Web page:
Family & Education

School entry policy 'in breach' of equality law

Menorah Primary School told by admissions regular that it could not ask if applicants were halachically Jewish


A state-aided Orthodox primary school which asked rabbis to confirm that appllicants were “halachically Jewish” has been told it is in breach of equalities law. 

The Office of the Schools Adjudicator (OSA) upheld a complaint against the admissions policy of Menorah Primary School on several grounds in a decision published on Wednesday. 

The OSA noted that “the Supreme Court has ruled that school admission arrangements that give priority on the basis of being halachically Jewish amount to unlawful discrimination on grounds of race” (in the 2009 case against JFS). 

The regulator also ruled against the school, among other things, for giving priority for reception places to those who attended its nursery and failing to be clear about the religious criteria used to decide entry. 

Menorah offered priority to members of Golders Green Beth Hamedrash, the synagogue which founded the school in 1944, or those who were “frequent attendees”. 

But the OSA said that synagogue membership could not be used both because it was limited to those who were halachically Jewish and, since it involved paying fees, also fell foul of the rules against linking places to financial contributions.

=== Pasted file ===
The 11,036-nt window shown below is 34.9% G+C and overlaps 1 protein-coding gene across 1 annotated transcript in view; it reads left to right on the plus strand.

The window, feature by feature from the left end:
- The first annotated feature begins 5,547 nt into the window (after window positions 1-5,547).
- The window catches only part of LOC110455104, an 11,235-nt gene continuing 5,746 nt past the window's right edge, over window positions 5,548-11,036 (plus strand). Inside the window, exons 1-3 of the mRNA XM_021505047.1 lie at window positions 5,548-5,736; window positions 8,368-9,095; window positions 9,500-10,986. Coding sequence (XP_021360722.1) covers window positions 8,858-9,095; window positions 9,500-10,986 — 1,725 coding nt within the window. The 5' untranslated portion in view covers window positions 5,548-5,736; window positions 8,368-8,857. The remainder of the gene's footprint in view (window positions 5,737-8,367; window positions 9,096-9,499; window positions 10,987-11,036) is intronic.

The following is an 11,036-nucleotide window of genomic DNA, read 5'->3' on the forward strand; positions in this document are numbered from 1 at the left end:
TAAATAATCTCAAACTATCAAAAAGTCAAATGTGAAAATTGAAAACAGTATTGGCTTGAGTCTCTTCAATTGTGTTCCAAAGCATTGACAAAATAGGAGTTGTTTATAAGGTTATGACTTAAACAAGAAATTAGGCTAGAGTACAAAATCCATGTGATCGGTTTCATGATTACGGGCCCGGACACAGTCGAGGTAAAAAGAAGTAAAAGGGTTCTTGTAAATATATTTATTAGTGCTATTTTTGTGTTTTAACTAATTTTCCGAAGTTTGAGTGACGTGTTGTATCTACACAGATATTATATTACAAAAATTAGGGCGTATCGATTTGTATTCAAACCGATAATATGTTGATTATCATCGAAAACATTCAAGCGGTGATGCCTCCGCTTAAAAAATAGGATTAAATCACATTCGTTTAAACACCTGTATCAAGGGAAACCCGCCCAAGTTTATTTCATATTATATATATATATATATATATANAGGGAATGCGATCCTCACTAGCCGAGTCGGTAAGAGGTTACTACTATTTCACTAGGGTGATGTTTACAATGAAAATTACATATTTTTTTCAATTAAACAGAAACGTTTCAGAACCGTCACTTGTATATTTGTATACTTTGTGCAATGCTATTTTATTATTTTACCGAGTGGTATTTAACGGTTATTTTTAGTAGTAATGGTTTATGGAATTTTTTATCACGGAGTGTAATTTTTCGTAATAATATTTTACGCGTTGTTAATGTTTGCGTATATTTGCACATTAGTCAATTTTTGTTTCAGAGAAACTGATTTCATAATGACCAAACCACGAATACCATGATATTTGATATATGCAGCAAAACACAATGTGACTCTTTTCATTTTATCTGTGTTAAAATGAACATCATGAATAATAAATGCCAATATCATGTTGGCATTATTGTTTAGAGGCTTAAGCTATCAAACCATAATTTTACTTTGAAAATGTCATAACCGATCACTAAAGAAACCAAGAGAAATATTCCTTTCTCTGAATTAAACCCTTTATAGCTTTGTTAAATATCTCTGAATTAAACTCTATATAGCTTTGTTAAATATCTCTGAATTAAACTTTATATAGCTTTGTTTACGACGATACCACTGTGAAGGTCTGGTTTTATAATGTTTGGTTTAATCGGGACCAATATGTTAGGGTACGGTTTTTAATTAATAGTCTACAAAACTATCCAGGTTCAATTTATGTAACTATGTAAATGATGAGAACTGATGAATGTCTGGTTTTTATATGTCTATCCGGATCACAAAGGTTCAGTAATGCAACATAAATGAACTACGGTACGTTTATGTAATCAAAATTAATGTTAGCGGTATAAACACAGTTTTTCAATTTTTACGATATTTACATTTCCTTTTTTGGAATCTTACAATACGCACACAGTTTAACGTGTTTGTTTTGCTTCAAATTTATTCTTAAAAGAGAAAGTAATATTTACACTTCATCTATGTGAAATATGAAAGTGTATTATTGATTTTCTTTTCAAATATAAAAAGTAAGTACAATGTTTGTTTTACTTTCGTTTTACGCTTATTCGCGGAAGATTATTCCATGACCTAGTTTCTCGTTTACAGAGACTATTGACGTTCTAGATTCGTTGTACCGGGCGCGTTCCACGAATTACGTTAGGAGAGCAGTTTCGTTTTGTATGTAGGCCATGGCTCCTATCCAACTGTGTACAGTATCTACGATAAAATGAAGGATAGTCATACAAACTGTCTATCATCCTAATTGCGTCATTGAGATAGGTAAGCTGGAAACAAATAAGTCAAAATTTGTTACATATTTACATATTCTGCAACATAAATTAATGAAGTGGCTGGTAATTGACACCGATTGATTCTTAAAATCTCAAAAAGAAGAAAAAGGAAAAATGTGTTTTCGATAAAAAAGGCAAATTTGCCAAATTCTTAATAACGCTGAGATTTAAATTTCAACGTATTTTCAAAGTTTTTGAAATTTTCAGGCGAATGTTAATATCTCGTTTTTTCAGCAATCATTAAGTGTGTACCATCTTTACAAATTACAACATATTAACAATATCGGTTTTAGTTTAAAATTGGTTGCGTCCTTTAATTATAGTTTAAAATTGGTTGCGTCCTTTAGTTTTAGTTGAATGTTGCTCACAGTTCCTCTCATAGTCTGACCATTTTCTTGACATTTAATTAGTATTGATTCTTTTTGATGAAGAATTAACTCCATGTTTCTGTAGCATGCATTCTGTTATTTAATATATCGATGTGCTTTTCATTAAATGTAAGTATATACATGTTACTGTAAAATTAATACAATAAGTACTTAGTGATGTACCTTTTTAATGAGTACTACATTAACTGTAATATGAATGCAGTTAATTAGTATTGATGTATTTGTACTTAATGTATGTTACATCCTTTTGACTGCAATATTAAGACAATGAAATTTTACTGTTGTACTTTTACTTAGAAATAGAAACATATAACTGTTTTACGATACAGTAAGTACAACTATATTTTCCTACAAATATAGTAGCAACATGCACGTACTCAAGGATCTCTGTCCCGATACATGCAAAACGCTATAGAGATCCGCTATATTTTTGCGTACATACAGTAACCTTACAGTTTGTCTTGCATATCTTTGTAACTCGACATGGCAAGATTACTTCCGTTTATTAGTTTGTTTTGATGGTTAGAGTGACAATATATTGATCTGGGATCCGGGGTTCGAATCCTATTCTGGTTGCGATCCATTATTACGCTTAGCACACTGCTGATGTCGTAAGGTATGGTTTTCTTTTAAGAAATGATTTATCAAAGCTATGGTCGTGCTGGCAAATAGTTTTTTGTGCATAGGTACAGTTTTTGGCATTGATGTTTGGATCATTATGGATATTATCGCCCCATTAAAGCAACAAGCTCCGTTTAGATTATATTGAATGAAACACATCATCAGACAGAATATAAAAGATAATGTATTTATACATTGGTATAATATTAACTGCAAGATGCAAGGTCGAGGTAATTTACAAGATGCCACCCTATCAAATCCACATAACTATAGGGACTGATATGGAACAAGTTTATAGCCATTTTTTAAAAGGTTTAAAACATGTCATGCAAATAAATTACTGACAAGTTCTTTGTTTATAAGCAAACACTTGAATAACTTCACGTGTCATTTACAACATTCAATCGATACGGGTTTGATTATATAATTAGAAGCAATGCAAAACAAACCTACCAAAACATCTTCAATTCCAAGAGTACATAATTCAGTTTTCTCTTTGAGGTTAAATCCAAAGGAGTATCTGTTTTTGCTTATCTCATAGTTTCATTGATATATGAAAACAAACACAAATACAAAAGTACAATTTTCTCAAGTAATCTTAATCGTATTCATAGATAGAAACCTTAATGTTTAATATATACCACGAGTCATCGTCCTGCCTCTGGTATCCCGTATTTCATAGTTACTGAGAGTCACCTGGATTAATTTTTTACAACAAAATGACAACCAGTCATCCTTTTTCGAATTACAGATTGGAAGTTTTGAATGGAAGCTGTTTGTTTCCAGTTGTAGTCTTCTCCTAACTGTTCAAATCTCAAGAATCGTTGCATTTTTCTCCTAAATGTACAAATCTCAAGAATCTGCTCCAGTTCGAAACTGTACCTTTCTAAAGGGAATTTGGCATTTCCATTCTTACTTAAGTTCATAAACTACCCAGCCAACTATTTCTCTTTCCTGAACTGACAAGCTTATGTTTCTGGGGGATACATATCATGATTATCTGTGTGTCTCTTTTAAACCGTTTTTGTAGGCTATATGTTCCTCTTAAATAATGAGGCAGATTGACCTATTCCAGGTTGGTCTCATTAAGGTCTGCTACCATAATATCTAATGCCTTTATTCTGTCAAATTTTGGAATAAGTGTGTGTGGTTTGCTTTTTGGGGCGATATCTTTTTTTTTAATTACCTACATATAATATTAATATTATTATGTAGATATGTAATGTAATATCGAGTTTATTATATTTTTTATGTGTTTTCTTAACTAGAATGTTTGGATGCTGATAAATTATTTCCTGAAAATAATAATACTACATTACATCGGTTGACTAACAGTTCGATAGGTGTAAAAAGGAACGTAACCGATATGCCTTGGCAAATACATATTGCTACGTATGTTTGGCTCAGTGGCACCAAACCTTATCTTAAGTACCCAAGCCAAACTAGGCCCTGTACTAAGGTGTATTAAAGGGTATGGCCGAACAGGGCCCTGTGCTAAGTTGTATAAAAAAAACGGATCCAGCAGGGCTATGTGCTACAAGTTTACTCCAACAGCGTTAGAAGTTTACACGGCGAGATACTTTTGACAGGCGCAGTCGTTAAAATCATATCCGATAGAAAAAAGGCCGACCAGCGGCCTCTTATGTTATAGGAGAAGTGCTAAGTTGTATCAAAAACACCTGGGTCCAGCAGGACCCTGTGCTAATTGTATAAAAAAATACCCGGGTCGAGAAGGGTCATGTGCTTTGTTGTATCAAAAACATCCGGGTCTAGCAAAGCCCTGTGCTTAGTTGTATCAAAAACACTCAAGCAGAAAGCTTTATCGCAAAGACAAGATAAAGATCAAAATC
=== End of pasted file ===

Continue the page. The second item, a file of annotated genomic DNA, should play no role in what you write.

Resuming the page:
The school, which said that frequent attendance involved going to services or shiurim at least four times a week, was told it needed to modify arrangements for this in order not to disadvantage particular groups of parents. 

It had “helpfully already stated its willingness to consider making its attendance requirements different for different parental entities” - married couples, men, women, single parents, the OSA stated. 

The OSA also found the schools’ requirements for religious observance were not clear or able to be objectively verified: it specified compliance with the Shulchan Aruch based on the “ three pillars of Ahavas Torah [love of Torah], Yiras Shomayim [fear of heaven] and Middos Tovos [good character traits]”. 

The adjudicator noted that one translation of Yiras Shomayim was that it means “behaving in private as one would do in public” – which is not something verifiable. 

While there was no blanket ban against primaries including nursery attendance as a priority for reception, the adjudicator found Menorah’s use unfair because “there is effectively no chance of admission to [reception] for a child who has not attended the nursery” and because there was no appeal if a child was rejected when applying to the nursery. 

Calling on Menorah to revise its policy “as soon as possible”, he said it should make efforts to ensure any disadvantage caused by the current admissions arrangements for this September should be minimised.

The complaint was brought by an anonymous member of the public. 


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